This class requires engaged listening and engaged speaking. Each member of our learning community needs to be actively engaged in the learning process. Each student is here to contribute to the exchange of ideas. Ask questions. Be curious. As a student in this course, you will create your own communal context for learning by engaging in conversations with others. As such, being prepared to participate in discussions and activities is paramount. This entails having read, annotated, and thought about the required materials carefully before class starts. More discussion details here.
Practice writing strategies and produce a series of digital stories designed for a variety of audiences and purposes. More details TBA.
This midterm is an examination of your critical thinking about themes in the course. Part 1 will ask you to engage in a data-storytelling problem. More details to come.
Group Data Storytelling Project
For the group project, you will design and produce a narrative experience that tells a story with data, around data, or about data. It could be a data visualization on the web, a physical installation using hardware and human bodies, or an interactive documentary experience. You may work with one or more partners. More details TBA.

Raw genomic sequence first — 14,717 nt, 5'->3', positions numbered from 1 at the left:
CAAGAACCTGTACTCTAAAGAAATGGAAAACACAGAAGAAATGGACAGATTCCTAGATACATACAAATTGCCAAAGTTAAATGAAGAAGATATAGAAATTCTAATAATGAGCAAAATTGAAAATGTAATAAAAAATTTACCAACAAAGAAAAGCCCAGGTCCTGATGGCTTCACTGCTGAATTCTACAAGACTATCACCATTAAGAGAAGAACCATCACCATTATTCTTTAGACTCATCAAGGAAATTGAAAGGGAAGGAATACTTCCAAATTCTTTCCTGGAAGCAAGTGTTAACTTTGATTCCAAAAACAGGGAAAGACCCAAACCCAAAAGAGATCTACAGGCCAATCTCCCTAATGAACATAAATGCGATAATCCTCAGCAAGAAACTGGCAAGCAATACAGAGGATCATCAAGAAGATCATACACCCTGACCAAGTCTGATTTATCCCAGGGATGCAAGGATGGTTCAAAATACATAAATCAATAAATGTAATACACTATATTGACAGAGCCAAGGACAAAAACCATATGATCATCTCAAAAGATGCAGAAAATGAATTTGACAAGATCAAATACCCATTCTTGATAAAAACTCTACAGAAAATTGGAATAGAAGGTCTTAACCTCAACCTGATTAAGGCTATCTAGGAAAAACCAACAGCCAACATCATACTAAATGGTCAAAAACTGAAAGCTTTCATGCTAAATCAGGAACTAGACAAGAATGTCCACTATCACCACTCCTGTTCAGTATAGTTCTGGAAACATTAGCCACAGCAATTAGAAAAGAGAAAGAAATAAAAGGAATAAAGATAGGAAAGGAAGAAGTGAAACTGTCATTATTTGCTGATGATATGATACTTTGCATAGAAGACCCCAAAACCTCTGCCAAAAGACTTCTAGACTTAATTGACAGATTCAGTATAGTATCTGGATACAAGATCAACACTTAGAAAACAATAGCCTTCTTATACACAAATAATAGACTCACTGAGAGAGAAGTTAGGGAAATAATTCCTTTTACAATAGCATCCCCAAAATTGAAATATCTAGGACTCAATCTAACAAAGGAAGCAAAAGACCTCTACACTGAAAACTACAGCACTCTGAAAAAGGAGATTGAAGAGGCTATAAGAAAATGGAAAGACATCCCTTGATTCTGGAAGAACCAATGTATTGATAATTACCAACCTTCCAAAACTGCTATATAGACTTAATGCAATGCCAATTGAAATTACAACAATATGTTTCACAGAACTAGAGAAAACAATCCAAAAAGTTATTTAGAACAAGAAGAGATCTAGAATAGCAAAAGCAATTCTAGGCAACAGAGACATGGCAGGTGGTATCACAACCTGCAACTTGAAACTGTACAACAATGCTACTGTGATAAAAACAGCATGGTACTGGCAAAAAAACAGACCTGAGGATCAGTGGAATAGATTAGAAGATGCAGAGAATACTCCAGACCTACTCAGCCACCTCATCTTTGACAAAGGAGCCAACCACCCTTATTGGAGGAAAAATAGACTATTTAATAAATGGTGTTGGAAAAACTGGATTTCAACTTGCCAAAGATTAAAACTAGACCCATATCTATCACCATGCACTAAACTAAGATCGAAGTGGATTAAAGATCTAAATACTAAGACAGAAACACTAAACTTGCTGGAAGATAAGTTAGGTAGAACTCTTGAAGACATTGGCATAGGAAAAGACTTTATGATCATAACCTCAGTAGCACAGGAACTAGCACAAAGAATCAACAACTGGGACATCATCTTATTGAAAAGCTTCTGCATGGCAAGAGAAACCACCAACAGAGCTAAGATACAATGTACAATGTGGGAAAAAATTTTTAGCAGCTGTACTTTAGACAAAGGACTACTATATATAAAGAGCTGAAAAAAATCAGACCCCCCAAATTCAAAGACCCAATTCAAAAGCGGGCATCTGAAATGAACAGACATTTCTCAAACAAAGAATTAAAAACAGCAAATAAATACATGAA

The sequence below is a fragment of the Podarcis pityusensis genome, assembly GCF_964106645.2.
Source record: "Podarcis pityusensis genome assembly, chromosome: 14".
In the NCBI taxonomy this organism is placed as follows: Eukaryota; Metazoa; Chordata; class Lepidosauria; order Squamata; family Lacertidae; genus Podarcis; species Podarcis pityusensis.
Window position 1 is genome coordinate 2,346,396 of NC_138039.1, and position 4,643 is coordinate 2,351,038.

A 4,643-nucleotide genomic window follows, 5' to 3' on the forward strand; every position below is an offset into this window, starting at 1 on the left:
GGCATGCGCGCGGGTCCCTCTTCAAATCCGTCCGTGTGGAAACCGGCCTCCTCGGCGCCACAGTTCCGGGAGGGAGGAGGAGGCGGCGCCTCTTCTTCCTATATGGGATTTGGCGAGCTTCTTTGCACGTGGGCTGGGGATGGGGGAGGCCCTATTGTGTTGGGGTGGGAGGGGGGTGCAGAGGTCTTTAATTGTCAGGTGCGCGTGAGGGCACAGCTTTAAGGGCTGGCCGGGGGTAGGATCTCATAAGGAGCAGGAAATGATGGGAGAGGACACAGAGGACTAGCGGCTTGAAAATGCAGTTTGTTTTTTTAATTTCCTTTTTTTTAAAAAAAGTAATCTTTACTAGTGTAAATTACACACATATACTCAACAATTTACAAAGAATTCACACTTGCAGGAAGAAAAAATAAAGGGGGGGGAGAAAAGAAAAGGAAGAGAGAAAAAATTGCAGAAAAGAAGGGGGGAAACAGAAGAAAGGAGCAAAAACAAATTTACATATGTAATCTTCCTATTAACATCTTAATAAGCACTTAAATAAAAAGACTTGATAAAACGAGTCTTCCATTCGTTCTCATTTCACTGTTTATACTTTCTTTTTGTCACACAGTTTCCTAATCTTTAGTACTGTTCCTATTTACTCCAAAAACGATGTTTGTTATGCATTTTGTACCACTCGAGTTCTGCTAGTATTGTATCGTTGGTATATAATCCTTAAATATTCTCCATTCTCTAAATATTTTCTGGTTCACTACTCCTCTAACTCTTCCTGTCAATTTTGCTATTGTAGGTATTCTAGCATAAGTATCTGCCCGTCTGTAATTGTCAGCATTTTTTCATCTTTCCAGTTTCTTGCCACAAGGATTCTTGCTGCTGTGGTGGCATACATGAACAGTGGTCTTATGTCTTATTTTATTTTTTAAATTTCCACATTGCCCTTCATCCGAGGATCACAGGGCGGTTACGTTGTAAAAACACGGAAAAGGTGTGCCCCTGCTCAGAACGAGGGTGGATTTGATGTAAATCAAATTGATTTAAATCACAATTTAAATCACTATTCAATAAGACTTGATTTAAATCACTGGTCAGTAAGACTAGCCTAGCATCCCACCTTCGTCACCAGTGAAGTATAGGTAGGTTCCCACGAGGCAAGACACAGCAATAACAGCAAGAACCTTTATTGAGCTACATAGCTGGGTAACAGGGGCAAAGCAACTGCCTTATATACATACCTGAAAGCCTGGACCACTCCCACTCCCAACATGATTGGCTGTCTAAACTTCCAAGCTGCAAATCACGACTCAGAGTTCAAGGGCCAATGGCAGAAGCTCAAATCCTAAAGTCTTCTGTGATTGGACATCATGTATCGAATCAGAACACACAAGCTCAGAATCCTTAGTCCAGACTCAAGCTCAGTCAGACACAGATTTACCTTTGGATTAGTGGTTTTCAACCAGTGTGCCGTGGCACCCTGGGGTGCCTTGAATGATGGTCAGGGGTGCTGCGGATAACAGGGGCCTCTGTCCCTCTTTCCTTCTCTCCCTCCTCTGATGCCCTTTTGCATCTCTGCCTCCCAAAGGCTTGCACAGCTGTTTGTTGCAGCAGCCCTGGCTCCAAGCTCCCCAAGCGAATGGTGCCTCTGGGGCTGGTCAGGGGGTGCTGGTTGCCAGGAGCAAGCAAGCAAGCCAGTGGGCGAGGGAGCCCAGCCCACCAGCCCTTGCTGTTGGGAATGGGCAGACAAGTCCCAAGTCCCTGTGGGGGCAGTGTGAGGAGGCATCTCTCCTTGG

Final Video Essay/Video Resume
How would you describe your growth in digital storytelling throughout the course of the semester? Create a reflective documentary video essay in which you tell the story about your growth as a designer/design-thinker/storyteller. Show your own design work from this class and how that work solves/or attempts to solve design related problems. How best to show this growth? In your narrative, discuss what contributed to your development as a designer/design thinker/storyteller. What is the value of digital storytelling?
Alternatively, you could turn this project into a Video Resume. What abilities, skills, and experiences do you want to highlight for potential employers?
Upload your 3-5 minute video to Vimeo and Youtube (mark the video as public) and post the link o your blog by the Exam Date, when we will watch the video essays together.
Questions to consider
- Look at your portfolio of work from the course. Think about your goals for each project. What, specifically, were you trying to accomplish–above and beyond satisfying the minimum requirements outlined in the task description? In other words, what communicative work does this piece do? Does it solve a problem? For whom? In what contexts? What is its meaning? What is its value?
- What specific rhetorical, material, methodological, and technological choices did you make in service of accomplishing the goal(s) articulated above? Catalog, as well, choices that you might not have consciously made, and those that were made for you when you opted to work with certain genres, materials, and technologies. Why did you end up pursuing this plan as opposed to the others you came up with?
- How did the various choices listed above allow you to accomplish things that other sets or combinations of choices would not have?
- What skills and techniques did you use during the course of these projects? What can you do better now than you could do before the class? How has your thinking about design and aesthetics changed or grown during the course? How can this be useful beyond the course?
- What is digital storytelling?
- Pose and answer a question of your own